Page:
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Posts Tagged with "police brutality"

Wil b Revolution, cropped

Free Wil B and the other 13 defendants fighting police terror in LA!

April 26, 2016

Block Report Radio interviews Wil B about the charges that can land him in prison for eight and a half years after being arrested at an anti-police terrorism rally a year ago in Los Angeles. Some of Wil’s 13 codefendants have taken plea deals, but he says that he will fight the charges until the end and declare his innocence. Please read the attached letter to the faith community calling for folks to contact LA Prosecutor Mike Feuer and ask him to DROP THESE CHARGES.

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Filed Under: California and the U.S.
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Crystal Chaplin’s sons André and Bryson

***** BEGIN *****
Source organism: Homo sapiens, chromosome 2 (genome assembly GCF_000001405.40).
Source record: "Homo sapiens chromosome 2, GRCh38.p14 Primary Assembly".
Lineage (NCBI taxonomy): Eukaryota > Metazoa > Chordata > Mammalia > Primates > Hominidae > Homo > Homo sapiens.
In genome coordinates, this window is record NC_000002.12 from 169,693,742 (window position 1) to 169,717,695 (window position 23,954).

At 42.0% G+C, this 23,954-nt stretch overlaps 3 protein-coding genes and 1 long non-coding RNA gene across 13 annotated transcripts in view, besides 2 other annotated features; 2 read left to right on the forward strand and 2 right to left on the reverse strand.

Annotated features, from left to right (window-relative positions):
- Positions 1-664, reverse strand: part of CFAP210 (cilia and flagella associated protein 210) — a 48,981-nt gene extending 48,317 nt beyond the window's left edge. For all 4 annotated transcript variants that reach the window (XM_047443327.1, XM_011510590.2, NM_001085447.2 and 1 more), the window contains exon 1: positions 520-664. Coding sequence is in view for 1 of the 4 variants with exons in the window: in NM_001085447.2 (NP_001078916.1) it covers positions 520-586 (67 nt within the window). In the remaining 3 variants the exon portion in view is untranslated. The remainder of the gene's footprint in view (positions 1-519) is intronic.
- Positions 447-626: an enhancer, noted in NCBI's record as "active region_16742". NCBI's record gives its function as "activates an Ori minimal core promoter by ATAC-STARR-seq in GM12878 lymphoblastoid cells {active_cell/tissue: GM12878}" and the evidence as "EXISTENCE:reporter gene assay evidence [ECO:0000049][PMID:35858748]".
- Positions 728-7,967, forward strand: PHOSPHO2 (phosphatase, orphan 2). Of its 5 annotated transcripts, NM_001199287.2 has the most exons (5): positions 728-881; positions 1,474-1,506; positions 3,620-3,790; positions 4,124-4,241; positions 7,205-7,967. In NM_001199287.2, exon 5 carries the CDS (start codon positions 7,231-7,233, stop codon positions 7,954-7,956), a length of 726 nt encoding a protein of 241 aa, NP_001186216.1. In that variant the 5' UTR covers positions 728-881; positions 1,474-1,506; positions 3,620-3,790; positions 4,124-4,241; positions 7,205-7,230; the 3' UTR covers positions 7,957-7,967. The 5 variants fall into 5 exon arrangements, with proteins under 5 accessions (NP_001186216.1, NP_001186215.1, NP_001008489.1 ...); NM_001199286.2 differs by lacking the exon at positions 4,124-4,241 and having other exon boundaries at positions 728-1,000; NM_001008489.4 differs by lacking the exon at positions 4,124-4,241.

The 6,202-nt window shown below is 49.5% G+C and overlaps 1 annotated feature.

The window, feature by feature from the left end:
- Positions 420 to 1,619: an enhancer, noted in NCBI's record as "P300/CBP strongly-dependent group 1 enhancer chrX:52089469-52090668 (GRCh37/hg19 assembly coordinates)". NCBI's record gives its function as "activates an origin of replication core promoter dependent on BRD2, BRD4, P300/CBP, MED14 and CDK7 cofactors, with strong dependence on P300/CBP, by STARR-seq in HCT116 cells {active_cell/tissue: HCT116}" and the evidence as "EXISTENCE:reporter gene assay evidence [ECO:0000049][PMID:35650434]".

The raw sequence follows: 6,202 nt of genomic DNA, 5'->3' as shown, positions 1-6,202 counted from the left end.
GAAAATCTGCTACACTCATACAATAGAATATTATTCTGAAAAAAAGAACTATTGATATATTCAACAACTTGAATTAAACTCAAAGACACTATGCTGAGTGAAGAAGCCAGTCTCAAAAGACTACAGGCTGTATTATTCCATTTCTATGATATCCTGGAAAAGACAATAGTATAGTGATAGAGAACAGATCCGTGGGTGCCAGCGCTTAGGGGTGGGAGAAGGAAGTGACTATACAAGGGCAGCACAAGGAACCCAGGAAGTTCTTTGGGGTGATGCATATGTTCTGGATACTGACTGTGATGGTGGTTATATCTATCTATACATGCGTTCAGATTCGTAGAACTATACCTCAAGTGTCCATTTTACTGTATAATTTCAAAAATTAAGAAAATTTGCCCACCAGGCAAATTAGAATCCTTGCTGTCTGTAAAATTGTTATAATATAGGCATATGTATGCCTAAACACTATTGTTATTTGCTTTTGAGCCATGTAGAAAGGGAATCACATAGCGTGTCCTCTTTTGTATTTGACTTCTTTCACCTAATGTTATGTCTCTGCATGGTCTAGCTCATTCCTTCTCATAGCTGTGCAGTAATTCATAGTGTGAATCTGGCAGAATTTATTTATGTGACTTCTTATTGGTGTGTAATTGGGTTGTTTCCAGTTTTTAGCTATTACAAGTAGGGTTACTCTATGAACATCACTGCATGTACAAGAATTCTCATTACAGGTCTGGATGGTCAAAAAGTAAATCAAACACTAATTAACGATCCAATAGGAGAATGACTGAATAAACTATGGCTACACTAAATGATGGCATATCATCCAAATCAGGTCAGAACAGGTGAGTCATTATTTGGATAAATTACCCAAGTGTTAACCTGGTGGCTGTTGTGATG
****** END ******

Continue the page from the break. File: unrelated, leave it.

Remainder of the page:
Two sons shot in the back by police: A mother’s cry for justice

April 23, 2016

As I write these words with tears in my eyes, my chest is so heavy and it aches like I’m living those days again. I relive the nightmare every day of being told my boys were shot. I live this every day. A mother should never have to hear those words or, even worse, be told that their child has died. My heart goes out to the families that have lost a loved one to this madness. I want justice for my sons Bryson and André.

Bill Clinton lectures Black Lives Matter protesters at a rally for his wife Hillary in Philadelphia on April 7. – Photo: Dennis Van Tine, Star Max-AP

Bill Clinton yells at Black Lives Matter protesters, defends violent crime bill

April 9, 2016

Bill Clinton has a history of sometimes suffering from severe foot-in-mouth disease and veering dangerously off message while on the campaign trail for his wife, Hillary. On Thursday, a short video clip of the former president sparring with Black Lives Matter protesters from the stump in Philadelphia once again raised the question of whether Bill is actually helping or hurting Hillary’s campaign.

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Filed Under: California and the U.S.